2022 Breeder’s Guide Program: Myers Performance Horses
Myers Performance Horses is featured in The Team Roping Journal's 2022 Breeder's Guide, highlighting industry-best rope horse breeding programs, studs and incentives.

Myers Performance Horses

St. Onge, South Dakota



In the 30 years since they first stood South Dakota native Frenchman’s Guy, Bill Myers and his family have added blistering speed to their stallions and mares, plus retained the potent traits of their famous palomino.

On top, the line boasts Sun Frost—that magic combination for roping of Doc’s Jack Frost and Driftwood Ike. On the bottom, Frenchmans Guy’s dam is out of AQHA Hall-of-Famer Casey’s Ladylove that was raised by Frances Loiseau, hence the iconic “French” in the name. Incidentally, Kristie Peterson’s four-time world champion barrel horse, Bozo, was also by Sun Frost and out of a Casey’s Ladylove daughter. That kind of notoriety helped Frenchman’s Guy’s stud fee go from $300 in the early 1990s to $6,000.

“He could have been just as famous as a rope-horse sire,” said Myers. “Frenchman’s Guy just became so popular in barrel racing so early that people didn’t rope on as many of his colts. But we’ve roped on a lot of babies and there have been some really good ones that didn’t get a lot of press.”

Limited frozen semen is available from Frenchmans Guy and his late son, A Smooth Guy, out of a Dry Doc/Jet Smooth daughter. A Smooth Guy looked to have been on his way to even more wild success than his sire, but an injury ended his life four years ago. Also available are two live palomino sons of Frenchman’s Guy. Ima Special Kindaguy is out of the Triple A producer Melt Away by Special Leader (speed index 103). And Mr Sassy Frenchman, a stud that earned roughly $45,000 himself in barrel, breakaway and heading futurities, is out of Jess Sass Me (speed index 107) by Mr Jess Perry. Those two stand alongside Myers’ pure racing-bred stallions: Cowboys Cartel by Corona Cartel and Lucky Wonder Horse by First Down Dash.

“I think any rodeo event needs a great-moving horse with a great mind,” Myers said. “And conformation is a factor some people leave out when they breed horses, but we try to be really strong in that in our program. We’re pretty strict on bone, substance, straight legs—just overall balance.”

Historically, many rope horses have come from straight cutting- or reining-bred stallions, but with the coming explosion of rope-horse futurities using hard-running steers, it pays to include a little racing blood.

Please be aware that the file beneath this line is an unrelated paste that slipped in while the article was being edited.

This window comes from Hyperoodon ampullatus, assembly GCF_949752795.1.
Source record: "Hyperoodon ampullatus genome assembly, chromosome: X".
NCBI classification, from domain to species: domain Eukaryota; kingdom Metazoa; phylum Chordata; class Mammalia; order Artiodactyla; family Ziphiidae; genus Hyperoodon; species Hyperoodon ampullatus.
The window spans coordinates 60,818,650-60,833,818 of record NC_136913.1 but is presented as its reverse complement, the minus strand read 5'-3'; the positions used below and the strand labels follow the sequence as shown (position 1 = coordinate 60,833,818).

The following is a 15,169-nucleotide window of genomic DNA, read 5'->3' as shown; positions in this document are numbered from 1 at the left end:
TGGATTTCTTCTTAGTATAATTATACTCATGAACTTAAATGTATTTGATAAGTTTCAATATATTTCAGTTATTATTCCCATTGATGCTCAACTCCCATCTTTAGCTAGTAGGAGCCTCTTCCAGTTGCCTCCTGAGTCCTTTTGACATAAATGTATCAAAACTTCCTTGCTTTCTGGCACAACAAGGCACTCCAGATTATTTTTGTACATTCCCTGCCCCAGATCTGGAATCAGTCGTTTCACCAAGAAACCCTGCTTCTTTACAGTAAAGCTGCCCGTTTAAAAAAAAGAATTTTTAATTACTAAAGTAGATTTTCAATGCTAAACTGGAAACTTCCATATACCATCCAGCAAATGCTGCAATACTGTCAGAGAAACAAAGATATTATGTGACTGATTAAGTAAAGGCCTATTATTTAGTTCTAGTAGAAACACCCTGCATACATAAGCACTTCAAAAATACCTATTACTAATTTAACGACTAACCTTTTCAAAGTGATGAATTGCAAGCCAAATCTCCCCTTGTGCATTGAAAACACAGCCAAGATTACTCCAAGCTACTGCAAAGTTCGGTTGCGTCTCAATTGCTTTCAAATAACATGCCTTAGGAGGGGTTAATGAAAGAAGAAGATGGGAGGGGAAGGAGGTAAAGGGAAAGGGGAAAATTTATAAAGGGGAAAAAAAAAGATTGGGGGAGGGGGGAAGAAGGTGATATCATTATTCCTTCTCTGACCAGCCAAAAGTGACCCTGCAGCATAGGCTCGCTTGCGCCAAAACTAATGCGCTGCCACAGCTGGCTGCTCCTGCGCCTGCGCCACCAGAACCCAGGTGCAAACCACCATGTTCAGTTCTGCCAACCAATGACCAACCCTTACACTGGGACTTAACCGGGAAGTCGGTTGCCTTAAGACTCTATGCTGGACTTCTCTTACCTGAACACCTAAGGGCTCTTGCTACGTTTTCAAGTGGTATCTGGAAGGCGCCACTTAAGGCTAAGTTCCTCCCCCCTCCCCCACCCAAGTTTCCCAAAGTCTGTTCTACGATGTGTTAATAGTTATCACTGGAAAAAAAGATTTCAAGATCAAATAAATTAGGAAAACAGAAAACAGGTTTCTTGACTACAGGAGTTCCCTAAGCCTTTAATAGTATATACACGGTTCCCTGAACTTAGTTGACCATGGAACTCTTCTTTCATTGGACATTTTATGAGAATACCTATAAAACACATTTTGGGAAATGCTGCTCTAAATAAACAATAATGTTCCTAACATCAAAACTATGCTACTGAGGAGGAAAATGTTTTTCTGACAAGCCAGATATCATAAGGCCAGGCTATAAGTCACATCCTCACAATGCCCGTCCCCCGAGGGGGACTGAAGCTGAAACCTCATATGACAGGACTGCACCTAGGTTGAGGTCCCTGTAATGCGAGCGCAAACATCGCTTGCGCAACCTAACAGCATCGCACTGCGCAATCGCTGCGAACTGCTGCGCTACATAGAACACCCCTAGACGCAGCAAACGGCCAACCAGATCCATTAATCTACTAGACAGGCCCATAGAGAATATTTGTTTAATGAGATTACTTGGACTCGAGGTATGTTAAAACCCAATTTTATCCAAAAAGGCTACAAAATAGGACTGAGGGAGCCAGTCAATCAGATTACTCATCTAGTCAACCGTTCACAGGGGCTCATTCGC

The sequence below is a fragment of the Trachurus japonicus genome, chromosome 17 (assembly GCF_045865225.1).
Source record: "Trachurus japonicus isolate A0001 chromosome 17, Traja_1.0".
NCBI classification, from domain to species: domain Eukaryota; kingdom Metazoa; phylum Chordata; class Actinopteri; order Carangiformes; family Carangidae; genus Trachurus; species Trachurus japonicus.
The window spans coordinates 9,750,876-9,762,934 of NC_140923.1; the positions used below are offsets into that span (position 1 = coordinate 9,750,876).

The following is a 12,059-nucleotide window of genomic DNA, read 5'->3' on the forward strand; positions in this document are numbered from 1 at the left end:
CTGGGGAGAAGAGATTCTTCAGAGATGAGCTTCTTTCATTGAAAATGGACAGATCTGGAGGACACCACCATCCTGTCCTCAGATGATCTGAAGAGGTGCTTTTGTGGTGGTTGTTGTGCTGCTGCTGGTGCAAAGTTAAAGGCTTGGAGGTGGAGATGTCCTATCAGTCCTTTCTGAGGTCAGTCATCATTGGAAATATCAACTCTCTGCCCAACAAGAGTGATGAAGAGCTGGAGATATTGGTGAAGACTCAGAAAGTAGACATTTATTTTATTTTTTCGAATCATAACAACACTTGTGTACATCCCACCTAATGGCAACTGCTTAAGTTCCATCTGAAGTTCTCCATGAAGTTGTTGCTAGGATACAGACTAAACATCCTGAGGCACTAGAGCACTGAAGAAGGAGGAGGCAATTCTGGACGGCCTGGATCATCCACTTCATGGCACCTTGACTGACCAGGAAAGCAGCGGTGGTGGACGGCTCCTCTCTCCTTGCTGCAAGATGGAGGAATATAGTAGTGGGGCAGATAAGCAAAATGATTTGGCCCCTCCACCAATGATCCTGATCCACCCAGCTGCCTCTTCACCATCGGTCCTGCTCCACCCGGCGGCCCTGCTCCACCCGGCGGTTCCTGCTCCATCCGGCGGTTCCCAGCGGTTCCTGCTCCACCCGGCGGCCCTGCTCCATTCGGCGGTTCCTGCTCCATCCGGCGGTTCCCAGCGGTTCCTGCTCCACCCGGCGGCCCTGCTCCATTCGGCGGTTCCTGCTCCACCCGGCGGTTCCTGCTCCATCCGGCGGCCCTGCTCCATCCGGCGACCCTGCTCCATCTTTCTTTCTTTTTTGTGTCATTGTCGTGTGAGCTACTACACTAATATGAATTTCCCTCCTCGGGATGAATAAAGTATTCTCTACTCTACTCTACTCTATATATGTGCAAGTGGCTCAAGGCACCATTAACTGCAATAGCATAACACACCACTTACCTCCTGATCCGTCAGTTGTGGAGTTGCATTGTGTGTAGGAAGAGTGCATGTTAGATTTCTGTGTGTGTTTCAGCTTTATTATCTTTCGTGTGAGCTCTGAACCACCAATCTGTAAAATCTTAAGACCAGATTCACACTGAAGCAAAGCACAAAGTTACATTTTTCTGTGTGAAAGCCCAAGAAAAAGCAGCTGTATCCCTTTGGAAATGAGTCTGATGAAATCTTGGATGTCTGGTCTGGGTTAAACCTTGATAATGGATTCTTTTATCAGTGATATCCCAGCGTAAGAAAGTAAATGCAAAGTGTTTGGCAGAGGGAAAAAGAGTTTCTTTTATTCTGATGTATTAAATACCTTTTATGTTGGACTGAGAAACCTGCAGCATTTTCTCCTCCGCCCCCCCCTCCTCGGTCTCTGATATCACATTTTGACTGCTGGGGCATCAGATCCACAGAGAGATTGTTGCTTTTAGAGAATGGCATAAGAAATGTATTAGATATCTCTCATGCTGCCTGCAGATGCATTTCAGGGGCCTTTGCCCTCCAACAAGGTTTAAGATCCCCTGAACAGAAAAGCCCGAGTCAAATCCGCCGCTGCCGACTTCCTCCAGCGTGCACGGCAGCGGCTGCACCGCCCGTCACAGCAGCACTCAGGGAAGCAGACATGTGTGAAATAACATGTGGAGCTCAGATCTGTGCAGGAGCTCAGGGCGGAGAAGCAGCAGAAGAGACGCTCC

“In these horses of ours, you get that speed but don’t lose that good common sense and cow,” Myers said.

The quickness, rate and grit of Frenchman’s Guy was evident at the latest NFR. On the cloverleaf, Molly Otto was riding an own daughter, while Ivy Saebens and Stevi Hillman were riding granddaughters and Amanda Welsh was on a great-grandson. But it was in the bulldogging where Frenchman’s Guy really showed his trait for quick-footedness. Tyler Waguespack won a gold buckle and went 3.3 seconds on one steer aboard Guy’s Best Effort by Frenchmans Guy out of a Special Effort daughter. “Casper” was actually ridden by three bulldoggers to some $300,000 that week, Myers said.

“They leave the box flat and can fly,” he said. “Plus, they’re cowy and know how to rate, so they’re real easy to train as rope horses. Mentally, they can handle the pressure.”

Heading, from a Heeler’s Point of View with Clint Summers

NFR header Clint Summers has a horse by A Smooth Guy that’s ready to season at rodeos, while Lane Ivy has earned some $100,000 rodeoing on a head horse by Cowboys Cartel out of a full sister to A Smooth Guy. In fact, Myers ropes on all his studs.

“We showed Mr Sassy Frenchman in rope horse futurities and then took him to breakaway ropings,” he said. “He’s got a lot of cow and a super amount of speed. Ima Special Kindaguy is also super-fast and we’ve won money on him team roping.”

The Riata Buckle: Details Unveiled

Frenchmans Guy and A Smooth Guy are paid up in Riata Buckle and Royal Crown futurities, and the extra bonus is that their progeny historically sell super-high at auction. They’re a good financial investment. The line is one of very few that have stayed popular for three decades—and there’s no magic cross because Frenchmans Guy produced winners with a great variety of mares. At the end of the day, this line makes heavy-boned, good-minded, fast horses with lots of natural collection, Myers said.

“All our studs are part cow and part run, so you’re getting the best of both worlds and not giving up things like common sense, low hocks and good bone,” he added. “These are horses that stay sound and last a long time.”

Read: The 2022 Team Roping Journal Breeder’s Guide

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